Acton Institute Powerblog

Judge-ing Sullivan

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Anyone familiar with the history of conservative thought and politics in the United States knows that there have always been tensions among various strains of the “movement,” not least that between traditional Christians and secular libertarians. See, for example, George Nash’s The Conservative Intellectual Movement in America.

(To simplify severely, the Acton Institute can be seen as straddling this tension, often taking up policy positions that are shared by libertarians but hewing to Christian tradition with respect to the existence of objective moral norms, etc.)

It is within this context that one might consider Andrew Sullivan’s new book, The Conservative Soul. In one sense, Sullivan’s views are simply another instance of the ongoing tension between religious conservatives and libertarians. But then Sullivan is a special case because he considers himself Catholic (though hardly a traditional one). He also stretches his connection to conservatism to the breaking point (or past?) by characterizing anyone who accepts the possibility of knowing any truth with certainty as “fundamentalist.”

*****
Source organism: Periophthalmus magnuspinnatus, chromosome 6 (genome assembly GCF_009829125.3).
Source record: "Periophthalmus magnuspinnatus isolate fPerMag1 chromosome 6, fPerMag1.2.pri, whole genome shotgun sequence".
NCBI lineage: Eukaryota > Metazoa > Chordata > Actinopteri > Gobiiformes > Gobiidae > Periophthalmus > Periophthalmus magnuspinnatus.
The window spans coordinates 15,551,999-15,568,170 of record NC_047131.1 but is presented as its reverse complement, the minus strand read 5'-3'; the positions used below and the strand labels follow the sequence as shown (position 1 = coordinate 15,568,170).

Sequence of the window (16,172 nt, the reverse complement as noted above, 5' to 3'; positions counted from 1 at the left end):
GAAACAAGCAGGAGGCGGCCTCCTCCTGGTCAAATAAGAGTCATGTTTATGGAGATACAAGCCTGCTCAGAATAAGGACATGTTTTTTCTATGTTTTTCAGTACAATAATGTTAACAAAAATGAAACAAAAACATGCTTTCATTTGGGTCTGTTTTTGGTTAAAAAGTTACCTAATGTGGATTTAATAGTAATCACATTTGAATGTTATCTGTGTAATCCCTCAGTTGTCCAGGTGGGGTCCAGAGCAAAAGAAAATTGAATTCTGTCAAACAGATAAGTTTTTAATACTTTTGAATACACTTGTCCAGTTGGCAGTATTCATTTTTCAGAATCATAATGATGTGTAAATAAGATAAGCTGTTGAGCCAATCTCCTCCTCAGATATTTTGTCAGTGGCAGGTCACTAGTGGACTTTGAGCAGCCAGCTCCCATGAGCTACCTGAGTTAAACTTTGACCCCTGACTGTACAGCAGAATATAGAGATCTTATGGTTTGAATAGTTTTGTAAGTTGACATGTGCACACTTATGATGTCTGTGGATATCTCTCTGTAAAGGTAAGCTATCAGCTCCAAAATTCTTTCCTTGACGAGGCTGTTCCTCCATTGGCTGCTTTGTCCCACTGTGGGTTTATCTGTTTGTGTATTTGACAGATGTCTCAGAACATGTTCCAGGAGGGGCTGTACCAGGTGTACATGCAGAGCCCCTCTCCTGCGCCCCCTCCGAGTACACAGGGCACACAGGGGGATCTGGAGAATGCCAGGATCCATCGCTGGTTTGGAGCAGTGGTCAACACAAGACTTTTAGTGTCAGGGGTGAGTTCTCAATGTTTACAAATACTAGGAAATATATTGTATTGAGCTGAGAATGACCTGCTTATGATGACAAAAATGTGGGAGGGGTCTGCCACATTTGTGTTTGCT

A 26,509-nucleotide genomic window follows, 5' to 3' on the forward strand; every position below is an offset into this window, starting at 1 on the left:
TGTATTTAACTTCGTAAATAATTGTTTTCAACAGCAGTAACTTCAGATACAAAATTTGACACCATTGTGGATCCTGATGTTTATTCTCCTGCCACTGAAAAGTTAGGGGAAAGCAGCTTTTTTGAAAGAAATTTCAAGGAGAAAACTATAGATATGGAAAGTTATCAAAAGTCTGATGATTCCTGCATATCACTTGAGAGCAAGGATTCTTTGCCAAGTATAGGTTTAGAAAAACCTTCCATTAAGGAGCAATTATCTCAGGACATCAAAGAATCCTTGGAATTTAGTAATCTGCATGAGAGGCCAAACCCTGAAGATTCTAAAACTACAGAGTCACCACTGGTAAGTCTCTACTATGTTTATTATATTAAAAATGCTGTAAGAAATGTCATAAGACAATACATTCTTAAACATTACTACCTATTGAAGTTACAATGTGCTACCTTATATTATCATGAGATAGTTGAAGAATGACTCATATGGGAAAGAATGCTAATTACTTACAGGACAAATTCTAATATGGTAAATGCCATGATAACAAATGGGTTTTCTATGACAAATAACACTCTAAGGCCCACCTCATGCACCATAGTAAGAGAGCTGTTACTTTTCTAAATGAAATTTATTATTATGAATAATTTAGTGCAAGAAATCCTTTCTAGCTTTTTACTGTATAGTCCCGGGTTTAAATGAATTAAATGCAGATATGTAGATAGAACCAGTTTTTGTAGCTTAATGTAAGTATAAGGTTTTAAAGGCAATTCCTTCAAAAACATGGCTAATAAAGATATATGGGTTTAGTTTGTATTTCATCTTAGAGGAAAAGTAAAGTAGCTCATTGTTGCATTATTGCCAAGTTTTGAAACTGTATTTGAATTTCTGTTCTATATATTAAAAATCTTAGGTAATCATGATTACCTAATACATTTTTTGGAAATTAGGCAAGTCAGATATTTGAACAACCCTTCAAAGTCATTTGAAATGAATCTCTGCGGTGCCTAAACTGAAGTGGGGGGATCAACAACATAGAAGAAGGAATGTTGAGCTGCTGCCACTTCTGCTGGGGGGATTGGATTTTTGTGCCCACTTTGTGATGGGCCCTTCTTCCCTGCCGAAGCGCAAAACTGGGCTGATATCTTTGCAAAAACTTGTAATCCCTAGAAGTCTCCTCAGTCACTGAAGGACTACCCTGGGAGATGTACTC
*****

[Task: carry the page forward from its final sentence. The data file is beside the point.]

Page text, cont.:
The basis for my comment is this scathing review by Mark Gauvreau Judge.

Kevin Schmiesing Kevin Schmiesing, Ph.D., is a research fellow for the research department at the Acton Institute. He is a frequent writer on Catholic social thought and economics, is the author of American Catholic Intellectuals, 1895-1955 (Edwin Mellen Press, 2002) and is most recently the author of Within the Market Strife: American Catholic Economic Thought from Rerum Novarum to Vatican II (Lexington Books, 2004). Dr. Schmiesing holds a Ph.D. in American history from the University of Pennsylvania, and a B.A. in history from Franciscan University ofSteubenville. Author of Within the Market Strife and American Catholic Intellectuals, 1895—1955 (2002), he serves as Book Review Editor for the Journal of Markets & Morality. He is also executive director of CatholicHistory.net.

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